Subscribe to IEMA's newsletters to receive timely articles, expert opinions, event announcements, and much more, directly in your inbox.


Transform articles

EU and UK citizens fear net-zero delivery deficit

Support for net zero remains high across the UK and the EU, but the majority of citizens don't believe that major emitters and governments will reach their climate targets in time.

16th May 2024

Read more

There is strong support for renewable energy as a source of economic growth among UK voters, particularly among those intending to switch their support for a political party.

16th May 2024

Read more

Taxing the extraction of fossil fuels in the world’s most advanced economies could raise $720bn (£575bn) by 2030 to support vulnerable countries facing climate damages, analysis has found.

2nd May 2024

Read more

The largest-ever research initiative of its kind has been launched this week to establish a benchmark for the private sector’s contribution to the UK’s 2050 net-zero target.

2nd May 2024

Read more

Weather-related damage to homes and businesses saw insurance claims hit a record high in the UK last year following a succession of storms.

18th April 2024

Read more

The Scottish government has today conceded that its goal to reduce carbon emissions by 75% by 2030 is now “out of reach” following analysis by the Climate Change Committee (CCC).

18th April 2024

Read more

The Science Based Targets initiative (SBTi) has issued a statement clarifying that no changes have been made to its stance on offsetting scope 3 emissions following a backlash.

16th April 2024

Read more

While there is no silver bullet for tackling climate change and social injustice, there is one controversial solution: the abolition of the super-rich. Chris Seekings explains more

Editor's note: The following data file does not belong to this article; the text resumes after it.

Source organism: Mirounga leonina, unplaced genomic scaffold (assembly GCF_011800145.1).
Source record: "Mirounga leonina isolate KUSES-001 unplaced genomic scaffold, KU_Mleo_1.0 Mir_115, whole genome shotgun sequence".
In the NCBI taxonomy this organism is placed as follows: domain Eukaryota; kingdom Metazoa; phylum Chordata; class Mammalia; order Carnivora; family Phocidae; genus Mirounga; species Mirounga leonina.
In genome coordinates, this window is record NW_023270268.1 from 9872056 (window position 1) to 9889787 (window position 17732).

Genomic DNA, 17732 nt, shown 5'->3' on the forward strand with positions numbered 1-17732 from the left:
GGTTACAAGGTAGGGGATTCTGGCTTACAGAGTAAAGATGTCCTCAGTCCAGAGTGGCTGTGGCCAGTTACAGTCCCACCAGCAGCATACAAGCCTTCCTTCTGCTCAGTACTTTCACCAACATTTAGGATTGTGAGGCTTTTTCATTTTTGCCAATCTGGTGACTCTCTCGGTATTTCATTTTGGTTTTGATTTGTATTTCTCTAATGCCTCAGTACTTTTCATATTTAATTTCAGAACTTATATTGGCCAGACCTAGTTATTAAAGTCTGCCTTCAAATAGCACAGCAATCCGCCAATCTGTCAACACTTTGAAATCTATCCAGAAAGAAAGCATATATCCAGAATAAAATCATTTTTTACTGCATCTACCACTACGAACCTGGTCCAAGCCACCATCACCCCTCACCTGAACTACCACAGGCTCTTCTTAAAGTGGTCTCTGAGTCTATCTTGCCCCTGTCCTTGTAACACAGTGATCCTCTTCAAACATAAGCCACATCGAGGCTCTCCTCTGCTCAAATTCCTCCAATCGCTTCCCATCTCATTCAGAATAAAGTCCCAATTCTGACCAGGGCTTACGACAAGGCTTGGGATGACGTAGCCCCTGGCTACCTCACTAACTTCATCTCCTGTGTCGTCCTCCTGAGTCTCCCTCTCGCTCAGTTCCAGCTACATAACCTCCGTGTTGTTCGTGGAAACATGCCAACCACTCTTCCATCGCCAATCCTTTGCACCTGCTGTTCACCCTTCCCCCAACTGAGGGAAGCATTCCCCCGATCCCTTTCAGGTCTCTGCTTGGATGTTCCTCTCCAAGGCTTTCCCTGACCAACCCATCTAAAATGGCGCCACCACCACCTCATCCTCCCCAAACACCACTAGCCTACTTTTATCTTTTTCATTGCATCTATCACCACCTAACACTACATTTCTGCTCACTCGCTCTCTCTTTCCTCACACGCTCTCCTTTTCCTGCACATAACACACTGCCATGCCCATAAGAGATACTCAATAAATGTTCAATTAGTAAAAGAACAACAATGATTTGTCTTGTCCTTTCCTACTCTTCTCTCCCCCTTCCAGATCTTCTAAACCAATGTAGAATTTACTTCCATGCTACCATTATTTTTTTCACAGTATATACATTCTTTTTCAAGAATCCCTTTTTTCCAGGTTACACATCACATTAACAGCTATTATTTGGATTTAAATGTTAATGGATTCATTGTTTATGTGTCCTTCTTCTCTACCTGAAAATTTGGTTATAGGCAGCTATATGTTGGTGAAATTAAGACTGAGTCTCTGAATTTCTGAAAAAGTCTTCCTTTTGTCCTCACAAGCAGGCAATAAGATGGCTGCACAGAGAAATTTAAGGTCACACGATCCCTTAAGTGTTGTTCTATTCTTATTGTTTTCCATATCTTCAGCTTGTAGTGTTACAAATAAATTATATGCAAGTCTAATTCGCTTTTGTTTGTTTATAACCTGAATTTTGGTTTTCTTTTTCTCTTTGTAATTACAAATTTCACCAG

4th April 2024

Read more

Media enquires

Looking for an expert to speak at an event or comment on an item in the news?

Find an expert

IEMA Cookie Notice

Clicking the ‘Accept all’ button means you are accepting analytics and third-party cookies. Our website uses necessary cookies which are required in order to make our website work. In addition to these, we use analytics and third-party cookies to optimise site functionality and give you the best possible experience. To control which cookies are set, click ‘Settings’. To learn more about cookies, how we use them on our website and how to change your cookie settings please view our cookie policy.

Manage cookie settings

Our use of cookies

You can learn more detailed information in our cookie policy.

Some cookies are essential, but non-essential cookies help us to improve the experience on our site by providing insights into how the site is being used. To maintain privacy management, this relies on cookie identifiers. Resetting or deleting your browser cookies will reset these preferences.

Essential cookies

These are cookies that are required for the operation of our website. They include, for example, cookies that enable you to log into secure areas of our website.

Analytics cookies

These cookies allow us to recognise and count the number of visitors to our website and to see how visitors move around our website when they are using it. This helps us to improve the way our website works.

Advertising cookies

These cookies allow us to tailor advertising to you based on your interests. If you do not accept these cookies, you will still see adverts, but these will be more generic.

Save and close